After Twitter users criticized her ignorance, she added a caveat: “I never claimed women and men were treated absolutely equally in every facet of Soviet life. But people’s salaries were set (by the state) in a gender-blind manner. And all women got very generous maternity benefits. Both things are still a pipe dream in our society!”
There is certainly a discussion to be had about Soviet maternity benefits (even if the comparison with the U.S. is less straightforward than Omarova seems to imply), but as to Omarova’s point about the gender pay gap (which is not, incidentally, something that her caveat properly addresses), the reality is that while formally women were paid the same as men (in the 1930s, pipe-smoking Joe Stalin boasted that “the Woman Question had been solved”), the reality (so far as it can be deduced from Soviet statistics) was that women were paid roughly two-thirds as much as men. As anyone who, like Omarova, grew up in the USSR knew, the difference between formal and real rights was . . . substantial.
Back to the WSJ:
Ms. Omarova thinks asset prices, pay scales, capital and credit should be dictated by the federal government. In two papers, she has advocated expanding the Federal Reserve’s mandate to include the price levels of “systemically important financial assets” as well as worker wages. As they like to say at the modern university, from each according to her ability to each according to her needs.
In a recent paper “The People’s Ledger,” she proposed that the Federal Reserve take over consumer bank deposits, “effectively ‘end banking,’ as we know it,” and become “the ultimate public platform for generating, modulating, and allocating financial resources in a modern economy.” She’d also like the U.S. to create a central bank digital currency—as Venezuela and China are doing—to “redesign our financial system & turn Fed’s balance sheet into a true ‘People’s Ledger,’” she tweeted this summer. What could possibly go wrong?
Ms. Omarova believes capital and credit should be directed by an unaccountable bureaucracy and intelligentsia. She has recommended a “National Investment Authority,” with members overseen by an advisory board of academics, to finance a “big and bold” climate agenda. Sounds like the green infrastructure bank the Senate rejected.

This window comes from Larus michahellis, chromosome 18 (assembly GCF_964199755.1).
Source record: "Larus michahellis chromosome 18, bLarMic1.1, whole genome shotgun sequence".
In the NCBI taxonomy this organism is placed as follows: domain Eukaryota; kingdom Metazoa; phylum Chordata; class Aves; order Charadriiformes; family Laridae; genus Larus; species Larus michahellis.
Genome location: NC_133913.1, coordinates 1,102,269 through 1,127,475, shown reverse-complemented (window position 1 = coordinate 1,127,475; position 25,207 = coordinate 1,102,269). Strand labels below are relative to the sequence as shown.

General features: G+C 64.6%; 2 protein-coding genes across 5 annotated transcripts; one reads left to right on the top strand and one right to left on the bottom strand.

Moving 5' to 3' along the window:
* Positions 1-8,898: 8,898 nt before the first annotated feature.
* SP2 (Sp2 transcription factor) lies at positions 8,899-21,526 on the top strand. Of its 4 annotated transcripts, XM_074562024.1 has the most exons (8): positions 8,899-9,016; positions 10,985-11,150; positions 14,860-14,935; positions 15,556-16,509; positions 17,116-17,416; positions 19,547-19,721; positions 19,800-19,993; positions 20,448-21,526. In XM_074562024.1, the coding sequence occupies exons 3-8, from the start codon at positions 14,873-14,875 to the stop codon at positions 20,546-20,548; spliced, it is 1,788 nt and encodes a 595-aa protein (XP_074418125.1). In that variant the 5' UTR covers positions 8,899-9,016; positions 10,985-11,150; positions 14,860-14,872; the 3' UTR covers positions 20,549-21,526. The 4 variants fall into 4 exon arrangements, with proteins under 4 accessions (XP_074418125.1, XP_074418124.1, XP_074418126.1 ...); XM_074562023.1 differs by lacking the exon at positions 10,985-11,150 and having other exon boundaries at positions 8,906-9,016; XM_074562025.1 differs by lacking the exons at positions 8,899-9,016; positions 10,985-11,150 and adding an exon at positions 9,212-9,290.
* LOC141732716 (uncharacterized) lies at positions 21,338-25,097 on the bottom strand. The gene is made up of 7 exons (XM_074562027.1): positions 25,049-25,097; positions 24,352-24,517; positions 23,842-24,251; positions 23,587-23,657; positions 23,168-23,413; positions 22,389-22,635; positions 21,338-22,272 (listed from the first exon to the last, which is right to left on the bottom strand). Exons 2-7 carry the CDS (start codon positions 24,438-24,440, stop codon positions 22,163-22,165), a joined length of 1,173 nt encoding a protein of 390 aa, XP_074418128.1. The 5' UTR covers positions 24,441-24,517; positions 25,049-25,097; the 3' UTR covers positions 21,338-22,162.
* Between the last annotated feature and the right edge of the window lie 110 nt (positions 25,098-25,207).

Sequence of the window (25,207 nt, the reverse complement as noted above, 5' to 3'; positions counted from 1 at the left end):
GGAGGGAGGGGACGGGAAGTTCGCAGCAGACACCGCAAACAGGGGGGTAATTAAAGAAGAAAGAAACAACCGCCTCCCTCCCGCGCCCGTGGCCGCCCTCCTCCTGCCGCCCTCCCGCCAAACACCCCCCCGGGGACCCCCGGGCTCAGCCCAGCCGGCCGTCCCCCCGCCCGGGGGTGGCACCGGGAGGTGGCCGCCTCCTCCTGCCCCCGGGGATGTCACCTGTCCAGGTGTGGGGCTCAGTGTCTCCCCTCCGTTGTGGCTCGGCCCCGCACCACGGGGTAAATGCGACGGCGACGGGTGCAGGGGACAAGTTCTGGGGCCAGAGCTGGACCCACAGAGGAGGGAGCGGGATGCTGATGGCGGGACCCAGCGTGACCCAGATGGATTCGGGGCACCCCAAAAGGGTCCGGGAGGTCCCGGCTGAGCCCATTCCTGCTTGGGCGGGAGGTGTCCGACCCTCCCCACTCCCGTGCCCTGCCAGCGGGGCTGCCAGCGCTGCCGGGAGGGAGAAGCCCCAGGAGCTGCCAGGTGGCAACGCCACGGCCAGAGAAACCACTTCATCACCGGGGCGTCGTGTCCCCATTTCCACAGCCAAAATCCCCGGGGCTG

She’d also like a politically and structurally independent “Public Interest Council” of “highly paid” academics with broad subpoena power to supervise financial regulatory agencies, including the Fed. The Council, she explained, would not be subject to the “constraints and requirements of the administrative process.” Ivy League professors know best.
As comptroller, Ms. Omarova would supervise some 1,200 financial institutions. While she couldn’t enact her People’s Agenda without legislation, she would have sweeping powers to punish banks that don’t follow her diktats. Recall how financial regulators during the Obama Presidency pressured banks to cut off credit to pay-day lenders.
Our sources say the President nominated Ms. Omarova over the objections of Treasury Secretary Janet Yellen, to whom the comptroller reports . . .
History shows that ideas of this sort are a prescription for economic disaster, but they are also about something else, which, is power, and in Omarova’s case, power for her class: something that Lenin would have appreciated, and, in today’s world, almost certainly would have supported.
More broadly, she appears to want the rewiring of much of our economy in a technocratic (that is to say, post-democratic) way. It is a recipe for economic catastrophe, but those who control the sort of system that would emerge as a result of this rewiring will do very well indeed (see the USSR for details). Notice the role that Omarova allocates for academics, some of whom, at least, should, she reportedly thinks, be “highly paid,” a telling proviso.
The same, by the way, will also be true of the Green New Deal.
Scrolling on down through The Economist’s obituary of Gaidar, who, as a former member of the Soviet aristocracy, certainly understood power, I read this:
One of Russia’s biggest problems, as he saw it, was the growing accumulation of wealth and power by bureaucrats and their friends in the name of a “strong state”. People who argued for such a state, he wrote, “have only one purpose—to preserve the status quo…A self-serving state destroys society, oppresses it and in the end destroys itself . . . ”
Food for thought.
This nomination should be rejected.
Something to Consider